So what’s the holdup? Why hasn’t West Hill become the bustling, live-work artist’s village district of Akron that Snyder envisioned decades ago?
West Hill is trying to reshape its past identity as a neighborhood riddled with crime. It’s not the only neighborhood trying to outlive its previous reputation, but it is definitely adding some time to the development of the neighborhood. But perception is more of a problem than its reality. I know because I live here. As a resident of West Hill who knows many of her neighbors, is a member of the gym around the corner, runs her neighbor’s dog, picks flowers for her dining room from the community flower bed, is on a first-name basis with the employees at Stagecoach Antiques and walks around the neighborhood at all hours, I can say firsthand that West Hill is still my top choice for a space to live.
The well-organized WHNO is eager to help anyone who is interested in the neighborhood. They recently met with the Will Hollingsworth, owner of the Spotted Owl in Cleveland’s Tremont neighborhood, who is preparing to open a second location in the old Chop and Swizzle building, also known as the old fire station, at 60 South Maple Street.
JT Buck, a WHNO board member, noted the diversity of the board. Each board member comes with expertise — architecture, theatre, community gardens, and business.
“We are super well-connected people,” Buck says. If you’re interested in the neighborhood, “We have the capacity to help talk you through it.”
Buck has begun his own adventures into the live-work space model. He calls his home “The Orchard House.”
After moving back to Akron, Buck found a home he was interested in purchasing. However, he didn’t have the capital to buy it outright. He agreed to a kind of rent-to-own agreement with a private investor.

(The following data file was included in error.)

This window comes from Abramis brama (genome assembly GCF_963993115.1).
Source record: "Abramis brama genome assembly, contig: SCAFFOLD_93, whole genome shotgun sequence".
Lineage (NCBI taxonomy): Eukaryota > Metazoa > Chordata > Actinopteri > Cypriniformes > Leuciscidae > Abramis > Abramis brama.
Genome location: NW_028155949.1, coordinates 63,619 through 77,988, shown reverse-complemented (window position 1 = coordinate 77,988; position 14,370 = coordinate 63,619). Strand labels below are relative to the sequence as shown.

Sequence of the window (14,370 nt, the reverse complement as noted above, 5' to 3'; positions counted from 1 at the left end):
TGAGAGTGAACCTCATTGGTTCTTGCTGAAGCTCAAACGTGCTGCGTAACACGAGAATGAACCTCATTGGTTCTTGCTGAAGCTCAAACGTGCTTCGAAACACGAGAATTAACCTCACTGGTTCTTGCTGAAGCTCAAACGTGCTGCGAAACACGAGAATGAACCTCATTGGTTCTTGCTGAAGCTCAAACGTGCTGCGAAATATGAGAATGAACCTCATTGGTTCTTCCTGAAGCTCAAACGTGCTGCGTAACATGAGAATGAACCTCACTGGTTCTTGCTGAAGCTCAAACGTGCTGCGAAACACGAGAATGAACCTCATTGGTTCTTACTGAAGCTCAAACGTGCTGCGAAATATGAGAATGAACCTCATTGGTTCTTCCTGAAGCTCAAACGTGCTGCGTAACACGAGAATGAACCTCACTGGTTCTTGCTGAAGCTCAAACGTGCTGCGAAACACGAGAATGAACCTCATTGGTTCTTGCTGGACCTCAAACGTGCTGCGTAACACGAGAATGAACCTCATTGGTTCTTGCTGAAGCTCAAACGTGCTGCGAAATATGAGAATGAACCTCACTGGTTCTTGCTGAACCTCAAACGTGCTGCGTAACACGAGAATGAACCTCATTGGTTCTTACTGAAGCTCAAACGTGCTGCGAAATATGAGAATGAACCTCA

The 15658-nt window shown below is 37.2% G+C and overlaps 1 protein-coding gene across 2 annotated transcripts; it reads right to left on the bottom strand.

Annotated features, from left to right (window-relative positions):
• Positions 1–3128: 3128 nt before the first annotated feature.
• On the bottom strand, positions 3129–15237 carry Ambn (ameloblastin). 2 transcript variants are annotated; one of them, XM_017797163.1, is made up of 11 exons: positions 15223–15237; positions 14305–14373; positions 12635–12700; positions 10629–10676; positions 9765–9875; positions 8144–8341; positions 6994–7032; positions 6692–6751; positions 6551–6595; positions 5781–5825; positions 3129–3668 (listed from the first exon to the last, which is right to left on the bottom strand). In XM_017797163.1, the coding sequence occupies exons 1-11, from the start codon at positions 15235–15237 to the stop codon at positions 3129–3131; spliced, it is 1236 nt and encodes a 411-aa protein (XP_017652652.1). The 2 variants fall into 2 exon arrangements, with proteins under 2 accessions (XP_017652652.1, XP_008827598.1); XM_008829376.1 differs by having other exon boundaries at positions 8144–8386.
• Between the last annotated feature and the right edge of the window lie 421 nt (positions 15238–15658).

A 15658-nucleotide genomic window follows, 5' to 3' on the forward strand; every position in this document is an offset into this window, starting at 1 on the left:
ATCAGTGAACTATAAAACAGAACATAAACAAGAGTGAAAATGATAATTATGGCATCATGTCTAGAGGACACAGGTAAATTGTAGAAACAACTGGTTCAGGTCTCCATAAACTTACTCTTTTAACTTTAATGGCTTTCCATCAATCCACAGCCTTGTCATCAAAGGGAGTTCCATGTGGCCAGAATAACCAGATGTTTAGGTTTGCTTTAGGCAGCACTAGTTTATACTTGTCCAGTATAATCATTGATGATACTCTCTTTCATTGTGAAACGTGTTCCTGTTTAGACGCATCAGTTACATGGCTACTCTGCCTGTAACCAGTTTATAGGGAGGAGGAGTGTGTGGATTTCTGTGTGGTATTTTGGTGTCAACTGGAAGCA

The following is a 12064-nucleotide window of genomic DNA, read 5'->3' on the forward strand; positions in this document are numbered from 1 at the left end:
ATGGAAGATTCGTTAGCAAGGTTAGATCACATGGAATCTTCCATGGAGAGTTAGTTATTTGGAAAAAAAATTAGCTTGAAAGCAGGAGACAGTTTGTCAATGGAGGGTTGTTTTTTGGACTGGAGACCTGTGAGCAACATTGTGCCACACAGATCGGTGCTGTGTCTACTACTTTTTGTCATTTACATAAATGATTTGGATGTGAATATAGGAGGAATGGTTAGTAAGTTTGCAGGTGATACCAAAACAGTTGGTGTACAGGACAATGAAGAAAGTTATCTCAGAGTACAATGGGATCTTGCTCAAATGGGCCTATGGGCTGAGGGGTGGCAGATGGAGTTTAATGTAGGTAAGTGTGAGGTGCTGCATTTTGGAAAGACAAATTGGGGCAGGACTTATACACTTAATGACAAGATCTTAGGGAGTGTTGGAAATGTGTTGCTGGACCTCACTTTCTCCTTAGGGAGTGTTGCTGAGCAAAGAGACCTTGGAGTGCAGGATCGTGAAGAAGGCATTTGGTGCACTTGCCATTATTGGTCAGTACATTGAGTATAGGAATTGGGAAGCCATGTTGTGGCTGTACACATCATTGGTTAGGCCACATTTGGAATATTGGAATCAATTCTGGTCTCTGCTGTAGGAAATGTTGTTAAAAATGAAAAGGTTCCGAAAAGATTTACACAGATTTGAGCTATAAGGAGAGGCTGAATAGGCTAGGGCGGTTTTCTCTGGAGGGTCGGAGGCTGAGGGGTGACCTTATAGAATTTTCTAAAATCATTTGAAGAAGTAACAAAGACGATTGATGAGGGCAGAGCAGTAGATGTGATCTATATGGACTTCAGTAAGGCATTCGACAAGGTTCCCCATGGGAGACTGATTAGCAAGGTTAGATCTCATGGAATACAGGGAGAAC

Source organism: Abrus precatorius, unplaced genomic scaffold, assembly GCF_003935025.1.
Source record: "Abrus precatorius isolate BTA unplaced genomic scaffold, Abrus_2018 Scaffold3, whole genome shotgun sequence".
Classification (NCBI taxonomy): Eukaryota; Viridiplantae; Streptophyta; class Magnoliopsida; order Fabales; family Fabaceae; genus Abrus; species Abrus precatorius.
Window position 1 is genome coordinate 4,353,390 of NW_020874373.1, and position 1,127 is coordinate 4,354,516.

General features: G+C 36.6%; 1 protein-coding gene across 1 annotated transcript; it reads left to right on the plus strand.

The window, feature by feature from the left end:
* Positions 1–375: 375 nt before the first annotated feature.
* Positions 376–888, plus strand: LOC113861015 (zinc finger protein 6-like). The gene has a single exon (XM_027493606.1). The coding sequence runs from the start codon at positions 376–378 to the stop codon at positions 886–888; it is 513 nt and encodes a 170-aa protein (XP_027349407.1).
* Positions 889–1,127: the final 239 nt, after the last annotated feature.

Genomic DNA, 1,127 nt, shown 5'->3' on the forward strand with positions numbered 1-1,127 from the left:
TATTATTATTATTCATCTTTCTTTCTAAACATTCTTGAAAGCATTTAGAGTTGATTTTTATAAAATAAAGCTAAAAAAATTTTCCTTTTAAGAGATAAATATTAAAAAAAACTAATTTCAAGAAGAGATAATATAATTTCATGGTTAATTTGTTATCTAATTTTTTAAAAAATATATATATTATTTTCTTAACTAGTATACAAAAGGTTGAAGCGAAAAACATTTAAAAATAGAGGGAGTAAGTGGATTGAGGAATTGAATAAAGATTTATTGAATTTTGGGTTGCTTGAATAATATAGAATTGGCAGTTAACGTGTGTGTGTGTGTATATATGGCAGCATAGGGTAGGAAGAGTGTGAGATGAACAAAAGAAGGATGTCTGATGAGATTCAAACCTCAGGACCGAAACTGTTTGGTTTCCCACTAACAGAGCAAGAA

Now, Buck rents some of his upstairs rooms as efficiency apartments for people who were in similar situations he was in when he first moved back to Akron. It has served as an “incubator,” for individuals to move to the next step in their lives. And fortunately, through these rentals, the Orchard House “largely pays for itself.”
“I want [the Orchard House] to be a model home for the UPD-40. I want people to see a fully realized version of what these houses could be,” says Buck. He’s looking for an entrepreneurial partnership to activate the first floor of the Orchard House. “I’m a terrible florist. I suck at food service. But if somebody has the passion, I have a space for them,” he says.
So, what can Akron do?
One, if you are a West Hill business, you could get involved with the WHNO. Two, if you are in the business of investing, WHNO can offer deeper insight on the neighborhood.
Three, if you’re looking to own property, consider starting in West Hill. The houses are large, affordable and centrally located, and even if you’re not looking to start a business, you could encourage someone else to do so and have the rent pay off your home.
Four, if you’re looking to start a business or already have a business and are tired of paying both rent and a lease, you could try out the UPD-40 district. Maybe even try the Orchard House. It could cost much less than you’re paying now.
Five, if you are a part of an organization that provides funding, you could fund the WHNO and provide them the opportunity to get the ball rolling much faster toward a fully realized version of the live-work village.
In 2019, all eyes should be on West Hill. The neighborhood offers residents, investors and business owners opportunities to try, fail, try again, and experiment with a variety of ways for homes to pay for themselves. There aren’t many opportunities like that.
To contact the West Hill Neighborhood Organization with questions about the district, visit www.facebook.com/WestHillNeighborhoodOrganization or write to firstname.lastname@example.org.
To contact JT Buck about space in the Orchard House, email him at: email@example.com.